House Bill 4132 (Substitute S-1 as reported)

House Bill 4133 (as reported without amendment)

Sponsor: Representative Will Snyder (H.B. 4132)

Representative Mike Mueller (H.B. 4133)

House Committee: Transportation, Mobility and Infrastructure

Senate Committee: Transportation and Infrastructure




House Bill 4132 (S-1) would amend the Michigan Vehicle Code to do the following:


--   Allow the Department of State Police (MSP) and the Department of Transportation (MDOT) to authorize the installation and use of an automated speed enforcement system in a work zone.

--   Require a sign to be placed one mile before the start of a work zone where an automated speed enforcement system was installed and used.

--   Create an automated speed enforcement system unit within the MSP.

--   Prescribe penalties, including written warnings and civil fines, for exceeding the posted speed limit in a work zone by 10 miles per hour, as evidenced by an automated speed enforcement system.

--   Allow a recorded image and any other data collected by an automated speed enforcement system to be used as evidence in a proceeding for a violation.

--   Prescribe privacy and confidentiality requirements for data collected by an automated speed enforcement system.

--   Create the Work Zone Safety Fund in the State Treasury.

--   Require civil fines collected under the bill to be used to cover the cost of installing and using automated speed enforcement systems and require any excess revenue to be paid into the Fund.


House Bill 4133 would amend the Revised Judicature Act to require a civil fine issued under House Bill 4132 (S-1) to be paid to MDOT and distributed as prescribed by House Bill 4132 (S-1).


The bills are tie-barred.


MCL 257.907 et al. (H.B. 4132)

600.8379 (H.B. 4133)




In 2022, there were 7,436 work zone crashes in Michigan, resulting in 23 fatalities and 1,928 injuries.[1] According to testimony before the Senate Committee on Transportation and Infrastructure, speeding often contributes to work zone crashes. Accordingly, to increase work zone safety, it has been suggested that the State embrace measures designed to reduce speeding, such as automated speed enforcement systems.


Legislative Analyst: Abby Schneider





The bills would allow for the use of automated electronic speed enforcement devices and limit the use of these devices to MDOT controlled roads. It would have no direct fiscal impact on local road agencies. The Department could recoup costs from the fines received. If the fines were less than the cost of implementation, the result would be a negative fiscal impact on MDOT.




The bills would have no fiscal impact on the Department of Treasury. Based on the level of estimated revenue within the Fund, the ongoing costs associated with administering and investing the Fund would be less than $100 and are within current appropriations.



The bills would have a considerable fiscal impact on the MSP by requiring the MSP to create an Automated Speed Enforcement System Unit. While they require the establishment of the unit only if funds were to be appropriated for this purpose and the bill provides for no appropriation - the MSP claims that the establishment of the Unit could require six full-time equivalent positions at a cost of $985,000 annually, depending on the ultimate scope of the program. The MSP also notes that each citation issued would cost it approximately 65 cents, plus other costs if notices were required to be sent via certified mail or if personal service were necessary. The MSP also states that they would require one-time costs for equipment, outfitting costs, and information technology of approximately $20,000, along with ongoing annual technology costs of approximately $5,000.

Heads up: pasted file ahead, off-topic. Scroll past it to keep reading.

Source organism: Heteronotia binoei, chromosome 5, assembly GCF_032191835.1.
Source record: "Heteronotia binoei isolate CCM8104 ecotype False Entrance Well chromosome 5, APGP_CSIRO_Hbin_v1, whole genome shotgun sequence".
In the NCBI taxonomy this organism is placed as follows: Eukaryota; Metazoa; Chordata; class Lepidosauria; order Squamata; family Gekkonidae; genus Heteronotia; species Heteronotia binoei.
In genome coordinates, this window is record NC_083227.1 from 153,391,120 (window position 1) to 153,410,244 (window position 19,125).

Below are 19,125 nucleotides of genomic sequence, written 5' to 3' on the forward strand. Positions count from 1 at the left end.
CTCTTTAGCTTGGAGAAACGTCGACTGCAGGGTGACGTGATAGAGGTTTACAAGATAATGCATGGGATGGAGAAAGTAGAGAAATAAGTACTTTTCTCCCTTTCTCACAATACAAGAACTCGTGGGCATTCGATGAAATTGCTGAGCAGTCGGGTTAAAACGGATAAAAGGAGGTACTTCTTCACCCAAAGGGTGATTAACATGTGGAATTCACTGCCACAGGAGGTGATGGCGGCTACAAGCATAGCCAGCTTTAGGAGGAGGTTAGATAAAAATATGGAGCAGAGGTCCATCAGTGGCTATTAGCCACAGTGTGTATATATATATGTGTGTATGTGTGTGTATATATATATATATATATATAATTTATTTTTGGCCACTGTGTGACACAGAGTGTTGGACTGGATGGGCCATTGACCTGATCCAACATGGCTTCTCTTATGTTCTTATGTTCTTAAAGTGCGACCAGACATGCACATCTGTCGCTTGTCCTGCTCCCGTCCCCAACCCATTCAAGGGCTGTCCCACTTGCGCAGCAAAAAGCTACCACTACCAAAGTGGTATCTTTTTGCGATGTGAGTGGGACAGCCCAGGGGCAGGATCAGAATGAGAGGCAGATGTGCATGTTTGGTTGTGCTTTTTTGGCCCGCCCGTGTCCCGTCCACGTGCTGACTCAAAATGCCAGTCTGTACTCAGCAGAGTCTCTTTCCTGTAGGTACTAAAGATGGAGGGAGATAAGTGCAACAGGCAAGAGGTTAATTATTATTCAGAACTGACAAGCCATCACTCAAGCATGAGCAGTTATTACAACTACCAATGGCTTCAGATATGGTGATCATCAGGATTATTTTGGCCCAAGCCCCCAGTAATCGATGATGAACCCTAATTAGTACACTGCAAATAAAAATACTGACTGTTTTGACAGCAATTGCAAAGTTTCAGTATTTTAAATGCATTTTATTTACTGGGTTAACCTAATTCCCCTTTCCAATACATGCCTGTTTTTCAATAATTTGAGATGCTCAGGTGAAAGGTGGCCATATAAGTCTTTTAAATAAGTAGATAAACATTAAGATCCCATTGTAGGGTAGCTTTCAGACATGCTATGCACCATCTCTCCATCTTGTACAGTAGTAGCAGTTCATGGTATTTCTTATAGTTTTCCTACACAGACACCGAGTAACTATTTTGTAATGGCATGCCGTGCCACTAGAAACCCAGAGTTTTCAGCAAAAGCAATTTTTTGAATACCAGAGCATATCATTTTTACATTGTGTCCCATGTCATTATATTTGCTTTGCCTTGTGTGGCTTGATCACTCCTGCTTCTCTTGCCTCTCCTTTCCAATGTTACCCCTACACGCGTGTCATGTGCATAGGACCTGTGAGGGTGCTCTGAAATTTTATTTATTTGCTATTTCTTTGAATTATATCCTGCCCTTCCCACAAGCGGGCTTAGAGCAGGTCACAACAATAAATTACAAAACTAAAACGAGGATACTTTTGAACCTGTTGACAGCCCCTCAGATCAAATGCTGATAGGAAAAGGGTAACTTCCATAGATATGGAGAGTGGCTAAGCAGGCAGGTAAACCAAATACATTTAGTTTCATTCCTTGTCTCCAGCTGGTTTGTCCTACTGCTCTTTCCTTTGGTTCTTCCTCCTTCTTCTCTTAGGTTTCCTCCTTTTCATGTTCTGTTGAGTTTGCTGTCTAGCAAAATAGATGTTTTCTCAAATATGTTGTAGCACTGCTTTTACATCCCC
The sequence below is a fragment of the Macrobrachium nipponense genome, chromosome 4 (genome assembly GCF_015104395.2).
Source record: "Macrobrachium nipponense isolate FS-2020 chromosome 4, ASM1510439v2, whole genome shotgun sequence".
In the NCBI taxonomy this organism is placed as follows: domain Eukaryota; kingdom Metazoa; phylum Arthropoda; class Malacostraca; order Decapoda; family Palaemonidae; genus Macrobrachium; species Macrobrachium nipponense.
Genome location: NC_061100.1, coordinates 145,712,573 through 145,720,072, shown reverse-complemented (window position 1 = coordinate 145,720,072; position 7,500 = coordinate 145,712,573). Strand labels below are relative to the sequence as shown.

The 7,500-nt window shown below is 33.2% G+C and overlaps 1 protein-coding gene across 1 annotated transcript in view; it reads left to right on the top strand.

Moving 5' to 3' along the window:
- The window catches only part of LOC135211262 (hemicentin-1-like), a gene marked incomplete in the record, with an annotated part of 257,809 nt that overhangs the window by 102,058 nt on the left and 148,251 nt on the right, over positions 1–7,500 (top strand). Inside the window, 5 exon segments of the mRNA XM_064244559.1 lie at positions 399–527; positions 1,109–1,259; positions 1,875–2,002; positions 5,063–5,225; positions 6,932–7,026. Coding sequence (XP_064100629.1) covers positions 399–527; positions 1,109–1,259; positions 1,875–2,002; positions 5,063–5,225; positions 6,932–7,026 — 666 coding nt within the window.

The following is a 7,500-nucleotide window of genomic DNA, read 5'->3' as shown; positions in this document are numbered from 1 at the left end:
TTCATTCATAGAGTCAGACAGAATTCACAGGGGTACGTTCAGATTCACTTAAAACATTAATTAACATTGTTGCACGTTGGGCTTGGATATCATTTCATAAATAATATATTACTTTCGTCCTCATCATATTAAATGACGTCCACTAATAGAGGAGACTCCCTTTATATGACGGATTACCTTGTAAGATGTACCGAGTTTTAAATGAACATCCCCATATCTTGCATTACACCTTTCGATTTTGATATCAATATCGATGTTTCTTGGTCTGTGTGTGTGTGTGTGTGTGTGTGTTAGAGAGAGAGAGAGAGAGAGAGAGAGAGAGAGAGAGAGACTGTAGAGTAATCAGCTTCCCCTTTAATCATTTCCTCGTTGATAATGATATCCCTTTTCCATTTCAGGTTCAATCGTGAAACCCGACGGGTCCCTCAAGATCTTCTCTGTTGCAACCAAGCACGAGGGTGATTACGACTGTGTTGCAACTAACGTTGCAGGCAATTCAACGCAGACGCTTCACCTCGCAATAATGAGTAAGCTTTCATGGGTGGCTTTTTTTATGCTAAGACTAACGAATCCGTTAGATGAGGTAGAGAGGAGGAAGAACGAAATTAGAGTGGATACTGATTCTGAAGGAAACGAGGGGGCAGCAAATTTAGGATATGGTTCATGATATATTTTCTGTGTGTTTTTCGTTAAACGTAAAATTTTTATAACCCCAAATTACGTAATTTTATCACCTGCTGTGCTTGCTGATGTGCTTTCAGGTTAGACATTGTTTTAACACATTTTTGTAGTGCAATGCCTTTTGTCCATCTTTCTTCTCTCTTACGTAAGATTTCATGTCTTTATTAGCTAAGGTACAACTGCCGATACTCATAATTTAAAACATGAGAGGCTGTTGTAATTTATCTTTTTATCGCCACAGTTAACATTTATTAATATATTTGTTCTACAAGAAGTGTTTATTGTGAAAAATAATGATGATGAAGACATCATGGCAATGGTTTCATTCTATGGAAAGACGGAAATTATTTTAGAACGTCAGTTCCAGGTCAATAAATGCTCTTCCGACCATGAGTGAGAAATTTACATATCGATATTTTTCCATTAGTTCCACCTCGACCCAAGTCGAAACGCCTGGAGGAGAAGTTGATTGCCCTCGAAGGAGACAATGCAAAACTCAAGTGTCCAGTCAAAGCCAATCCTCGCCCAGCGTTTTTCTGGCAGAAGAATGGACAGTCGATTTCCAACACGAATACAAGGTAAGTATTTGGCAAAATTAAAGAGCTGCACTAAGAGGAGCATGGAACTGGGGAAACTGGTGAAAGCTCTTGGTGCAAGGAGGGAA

The bills state that the registered owner of the vehicle may dispute this fine through a written affidavit or through court testimony that the owner was not the driver when the fine was issued. In the extreme, everyone who received this fine could write an affidavit claiming to not have been the driver during the speeding incident, thus reducing fine revenue to zero unless the police were able to gain evidence that the registered owner was in fact the driver at the time of the speeding incident, which would cause additional costs to local police departments.


Any revenue collected by MDOT from these fines on top of the cost of implementation would go to the new Fund. Fines from traditional speeding tickets in work zones would be replaced by fines from the automated devices, directing any revenue from the traditional speeding ticket to MDOT instead. Fine revenues for speeding tickets issued for a violation of State speeding limits traditionally go to local government treasurers for distribution to local public libraries and county law libraries. In FY 2021-22, over $20.0 million in fine revenue was collected and distributed to county treasurers for subsequent distribution to libraries. It is not clear how much of such revenue could be diverted to the new Fund under the bill.


Date Completed: 3-21-24 Fiscal Analyst: Bobby Canell

Bruce R. Baker

Joe Carrasco, Jr.

Cory Savino, PhD

Michael Siracuse

This analysis was prepared by nonpartisan Senate staff for use by the Senate in its deliberations and does not constitute an official statement of legislative intent.


[1] "Work Zone Safety Fast Facts", Retrieved 3-19-2024.